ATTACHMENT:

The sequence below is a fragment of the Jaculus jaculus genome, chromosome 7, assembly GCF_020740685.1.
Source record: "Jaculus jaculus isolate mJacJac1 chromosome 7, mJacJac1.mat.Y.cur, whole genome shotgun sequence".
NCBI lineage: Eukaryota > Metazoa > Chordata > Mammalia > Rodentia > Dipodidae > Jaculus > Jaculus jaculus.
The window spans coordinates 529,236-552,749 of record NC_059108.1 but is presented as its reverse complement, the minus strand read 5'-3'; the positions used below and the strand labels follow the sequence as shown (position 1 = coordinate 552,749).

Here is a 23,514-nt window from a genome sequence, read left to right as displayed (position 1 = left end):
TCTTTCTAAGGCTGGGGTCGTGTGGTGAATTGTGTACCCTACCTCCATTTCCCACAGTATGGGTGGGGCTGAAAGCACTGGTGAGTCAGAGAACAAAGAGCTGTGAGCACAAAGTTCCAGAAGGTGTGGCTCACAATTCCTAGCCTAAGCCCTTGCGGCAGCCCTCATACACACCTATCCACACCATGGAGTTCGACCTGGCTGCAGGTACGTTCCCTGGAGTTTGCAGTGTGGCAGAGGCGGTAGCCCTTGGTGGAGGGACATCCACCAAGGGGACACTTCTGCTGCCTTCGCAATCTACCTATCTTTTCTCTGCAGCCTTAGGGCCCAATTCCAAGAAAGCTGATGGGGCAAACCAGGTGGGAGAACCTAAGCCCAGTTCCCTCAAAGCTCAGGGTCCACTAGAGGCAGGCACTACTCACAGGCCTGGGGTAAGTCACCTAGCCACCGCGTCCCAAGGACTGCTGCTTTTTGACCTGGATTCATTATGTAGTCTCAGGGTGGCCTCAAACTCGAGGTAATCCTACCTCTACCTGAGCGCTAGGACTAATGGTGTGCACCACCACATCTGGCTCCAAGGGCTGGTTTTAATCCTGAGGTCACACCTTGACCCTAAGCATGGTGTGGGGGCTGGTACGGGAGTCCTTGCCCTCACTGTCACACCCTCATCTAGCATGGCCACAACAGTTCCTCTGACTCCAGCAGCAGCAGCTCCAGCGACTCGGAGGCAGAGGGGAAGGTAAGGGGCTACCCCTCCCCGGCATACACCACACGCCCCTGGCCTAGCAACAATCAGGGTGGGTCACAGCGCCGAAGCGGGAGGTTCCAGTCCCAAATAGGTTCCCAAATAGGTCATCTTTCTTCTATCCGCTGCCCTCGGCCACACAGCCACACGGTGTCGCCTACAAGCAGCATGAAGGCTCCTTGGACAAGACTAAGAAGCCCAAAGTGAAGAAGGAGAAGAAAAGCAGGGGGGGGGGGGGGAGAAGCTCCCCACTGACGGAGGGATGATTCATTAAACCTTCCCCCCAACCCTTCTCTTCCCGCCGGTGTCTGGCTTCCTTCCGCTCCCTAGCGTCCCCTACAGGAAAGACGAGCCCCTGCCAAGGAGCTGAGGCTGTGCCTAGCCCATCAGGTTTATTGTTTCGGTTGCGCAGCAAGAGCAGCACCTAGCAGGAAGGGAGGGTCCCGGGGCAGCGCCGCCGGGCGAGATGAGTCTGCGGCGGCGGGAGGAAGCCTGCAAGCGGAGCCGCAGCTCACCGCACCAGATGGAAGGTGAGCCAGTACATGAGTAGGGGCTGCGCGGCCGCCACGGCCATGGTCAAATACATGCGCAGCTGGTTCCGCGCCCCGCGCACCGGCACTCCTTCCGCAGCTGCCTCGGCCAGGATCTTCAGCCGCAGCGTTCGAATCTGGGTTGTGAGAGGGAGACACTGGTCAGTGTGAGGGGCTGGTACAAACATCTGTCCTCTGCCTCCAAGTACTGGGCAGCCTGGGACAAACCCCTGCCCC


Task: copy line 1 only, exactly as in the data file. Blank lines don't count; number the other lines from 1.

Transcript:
The sequence below is a fragment of the Jaculus jaculus genome, chromosome 7, assembly GCF_020740685.1.